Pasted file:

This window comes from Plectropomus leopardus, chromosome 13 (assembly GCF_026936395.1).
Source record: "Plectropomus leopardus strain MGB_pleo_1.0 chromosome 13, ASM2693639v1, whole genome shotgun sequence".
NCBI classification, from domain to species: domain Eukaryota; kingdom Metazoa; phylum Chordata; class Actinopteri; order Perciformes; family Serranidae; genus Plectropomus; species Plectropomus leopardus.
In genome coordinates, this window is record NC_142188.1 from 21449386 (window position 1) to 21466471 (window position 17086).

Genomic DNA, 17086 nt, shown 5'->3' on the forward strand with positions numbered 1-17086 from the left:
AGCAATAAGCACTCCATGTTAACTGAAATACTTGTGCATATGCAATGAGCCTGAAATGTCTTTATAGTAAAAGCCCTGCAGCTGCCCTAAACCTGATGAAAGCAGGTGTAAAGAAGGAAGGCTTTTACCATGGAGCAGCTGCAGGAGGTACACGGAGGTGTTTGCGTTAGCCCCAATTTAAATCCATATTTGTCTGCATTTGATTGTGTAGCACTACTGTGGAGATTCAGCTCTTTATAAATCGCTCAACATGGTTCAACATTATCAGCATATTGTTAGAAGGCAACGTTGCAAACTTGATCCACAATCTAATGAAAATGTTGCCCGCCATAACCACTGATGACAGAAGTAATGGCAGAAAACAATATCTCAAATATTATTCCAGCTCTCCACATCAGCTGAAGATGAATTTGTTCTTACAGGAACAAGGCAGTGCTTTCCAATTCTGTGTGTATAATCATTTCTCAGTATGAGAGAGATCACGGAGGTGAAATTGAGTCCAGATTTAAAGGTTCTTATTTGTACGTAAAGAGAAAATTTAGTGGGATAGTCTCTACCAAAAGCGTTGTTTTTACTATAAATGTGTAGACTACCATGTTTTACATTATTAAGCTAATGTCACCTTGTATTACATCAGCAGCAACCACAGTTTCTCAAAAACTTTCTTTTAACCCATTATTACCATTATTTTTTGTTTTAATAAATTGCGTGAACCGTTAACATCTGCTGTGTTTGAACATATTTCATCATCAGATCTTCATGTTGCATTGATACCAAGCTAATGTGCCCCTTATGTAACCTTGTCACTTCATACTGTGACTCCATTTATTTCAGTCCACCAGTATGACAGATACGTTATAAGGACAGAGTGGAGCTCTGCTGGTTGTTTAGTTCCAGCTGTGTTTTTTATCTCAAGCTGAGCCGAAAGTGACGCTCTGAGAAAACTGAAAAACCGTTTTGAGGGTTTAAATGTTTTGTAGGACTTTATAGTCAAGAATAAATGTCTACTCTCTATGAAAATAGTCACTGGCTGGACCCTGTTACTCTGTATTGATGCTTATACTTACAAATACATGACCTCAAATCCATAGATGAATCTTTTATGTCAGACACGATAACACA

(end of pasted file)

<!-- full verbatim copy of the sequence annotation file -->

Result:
This window comes from Plectropomus leopardus, chromosome 13 (assembly GCF_026936395.1).
Source record: "Plectropomus leopardus strain MGB_pleo_1.0 chromosome 13, ASM2693639v1, whole genome shotgun sequence".
NCBI classification, from domain to species: domain Eukaryota; kingdom Metazoa; phylum Chordata; class Actinopteri; order Perciformes; family Serranidae; genus Plectropomus; species Plectropomus leopardus.
In genome coordinates, this window is record NC_142188.1 from 21449386 (window position 1) to 21466471 (window position 17086).

Genomic DNA, 17086 nt, shown 5'->3' on the forward strand with positions numbered 1-17086 from the left:
AGCAATAAGCACTCCATGTTAACTGAAATACTTGTGCATATGCAATGAGCCTGAAATGTCTTTATAGTAAAAGCCCTGCAGCTGCCCTAAACCTGATGAAAGCAGGTGTAAAGAAGGAAGGCTTTTACCATGGAGCAGCTGCAGGAGGTACACGGAGGTGTTTGCGTTAGCCCCAATTTAAATCCATATTTGTCTGCATTTGATTGTGTAGCACTACTGTGGAGATTCAGCTCTTTATAAATCGCTCAACATGGTTCAACATTATCAGCATATTGTTAGAAGGCAACGTTGCAAACTTGATCCACAATCTAATGAAAATGTTGCCCGCCATAACCACTGATGACAGAAGTAATGGCAGAAAACAATATCTCAAATATTATTCCAGCTCTCCACATCAGCTGAAGATGAATTTGTTCTTACAGGAACAAGGCAGTGCTTTCCAATTCTGTGTGTATAATCATTTCTCAGTATGAGAGAGATCACGGAGGTGAAATTGAGTCCAGATTTAAAGGTTCTTATTTGTACGTAAAGAGAAAATTTAGTGGGATAGTCTCTACCAAAAGCGTTGTTTTTACTATAAATGTGTAGACTACCATGTTTTACATTATTAAGCTAATGTCACCTTGTATTACATCAGCAGCAACCACAGTTTCTCAAAAACTTTCTTTTAACCCATTATTACCATTATTTTTTGTTTTAATAAATTGCGTGAACCGTTAACATCTGCTGTGTTTGAACATATTTCATCATCAGATCTTCATGTTGCATTGATACCAAGCTAATGTGCCCCTTATGTAACCTTGTCACTTCATACTGTGACTCCATTTATTTCAGTCCACCAGTATGACAGATACGTTATAAGGACAGAGTGGAGCTCTGCTGGTTGTTTAGTTCCAGCTGTGTTTTTTATCTCAAGCTGAGCCGAAAGTGACGCTCTGAGAAAACTGAAAAACCGTTTTGAGGGTTTAAATGTTTTGTAGGACTTTATAGTCAAGAATAAATGTCTACTCTCTATGAAAATAGTCACTGGCTGGACCCTGTTACTCTGTATTGATGCTTATACTTACAAATACATGACCTCAAATCCATAGATGAATCTTTTATGTCAGACACGATAACACA